I had been looking at the Othermill, but i was worried that it was way too small. I had also been looking at an x-carve, but after seeing a shapeoko (1?) set up at a friends place, I was worried that it would be more setup and fiddling than I would have the patience for. The more I think about it now, the more I suspect that they (my friends) did not build it very well or spend much time refining. Also, it looked like someone had been running a woodchipper in there… I don’t think they had heard of dust-collection.
I had also been looking at 3D printers. At the time I only really knew about the Makerbot Replicator and the thing at home depot from dremel. The more I looked, the less excited I became about the idea. Watching videos of failed prints that took hours and hours. Jagged edges. The associated plastic waste. I have learned a great deal about the variety of 3d printers from this forum, enough to know that I still want a 3d printer, and that it will not be able to do what I had originally hoped: make printed art-toys of the same visual quality as vinyl art-toys.
Ditto, except that I’m in Boulder (Hi, neighbor!). One attractive feature of Epilogs is that their laser tubes are metal, not glass. Also there’s a decent resale market in the area as folks upgrade from the entry models to the pros.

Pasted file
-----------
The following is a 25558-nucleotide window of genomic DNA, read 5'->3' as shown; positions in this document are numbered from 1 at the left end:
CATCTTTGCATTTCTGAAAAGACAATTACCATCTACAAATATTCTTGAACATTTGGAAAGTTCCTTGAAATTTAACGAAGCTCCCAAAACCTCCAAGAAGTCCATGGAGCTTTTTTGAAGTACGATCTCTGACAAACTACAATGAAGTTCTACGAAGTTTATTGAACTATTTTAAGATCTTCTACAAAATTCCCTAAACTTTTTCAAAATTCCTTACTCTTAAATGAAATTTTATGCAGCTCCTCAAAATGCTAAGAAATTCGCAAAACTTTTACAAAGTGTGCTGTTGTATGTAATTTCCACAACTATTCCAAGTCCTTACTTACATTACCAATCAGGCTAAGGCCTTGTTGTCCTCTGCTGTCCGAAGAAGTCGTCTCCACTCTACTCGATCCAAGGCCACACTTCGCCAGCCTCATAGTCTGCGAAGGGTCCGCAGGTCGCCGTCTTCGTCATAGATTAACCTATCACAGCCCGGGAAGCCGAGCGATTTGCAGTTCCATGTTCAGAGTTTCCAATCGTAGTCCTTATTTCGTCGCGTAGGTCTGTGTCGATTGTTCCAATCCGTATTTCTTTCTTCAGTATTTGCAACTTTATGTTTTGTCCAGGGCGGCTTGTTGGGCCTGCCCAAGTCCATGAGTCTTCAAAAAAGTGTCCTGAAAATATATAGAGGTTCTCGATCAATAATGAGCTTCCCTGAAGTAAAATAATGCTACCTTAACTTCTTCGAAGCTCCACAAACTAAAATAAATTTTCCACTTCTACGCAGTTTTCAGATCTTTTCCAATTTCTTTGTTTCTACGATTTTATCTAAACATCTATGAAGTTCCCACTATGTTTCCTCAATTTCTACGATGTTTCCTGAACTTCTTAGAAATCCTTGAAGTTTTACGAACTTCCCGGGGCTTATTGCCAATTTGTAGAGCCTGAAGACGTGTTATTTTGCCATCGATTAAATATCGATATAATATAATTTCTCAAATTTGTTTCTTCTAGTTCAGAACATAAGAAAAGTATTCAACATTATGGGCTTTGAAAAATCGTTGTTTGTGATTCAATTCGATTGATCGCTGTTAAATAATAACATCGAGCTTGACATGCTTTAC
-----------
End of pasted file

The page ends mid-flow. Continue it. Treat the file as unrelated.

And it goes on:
I almost pulled the trigger on a Shopko, but after cleaning up after each full-size CNC session at a local maker space, I decided my house did not need that much detritus. Btw, it was using an 80w Rabbit at the same maker space that made me say “I’ve GOT to get one of these!”
To tide me over until my GF arrives, I picked up a Silhouette Portrait for $75 (new!) in a holiday sale and have been developing skills by cutting paper and vinyl – who knows I may go crazy and cut some foam…
Btw, I cannot wait to try this with wood veneers:
I have a Taige mini mill, but only operate it manually. I would love to learn how to use the software and upgrade it to CNC; that would ROCK. Simply because of the ability to work on almost all materials, including very hard metals. I also have a manual mini lathe…
But I think that adding a GF, CNC to my Mill, a CNC Lathe, a Vinyl Cutter, and a true 3D METAL(!) Printer would pretty much fill in all of my dreams; I have lots of other tools already.
I’d kill to have someone endorse a product of mine so emphatically.
Even though my Next Wave Automation Black Diamond Shark CNC would probably be in the large class to many hobbyist (27 X 25 X 9 inch travel with a 2 1/2 HP router) I initially learned much of my CNC work on much larger machines in Defense Department Depots. I have a 1 1/2 HP dust collector connected to the system to suppress the dust that it can generate.
The systems, as with all 2 1/2 HP routers, is LOUD and requires serious hearing protection to run.
Once the GCode is perfected for a job the system will crank out the products. It is not the system for just a couple of items though. There is too much setup time spent on the keyboard and then verifying the programing.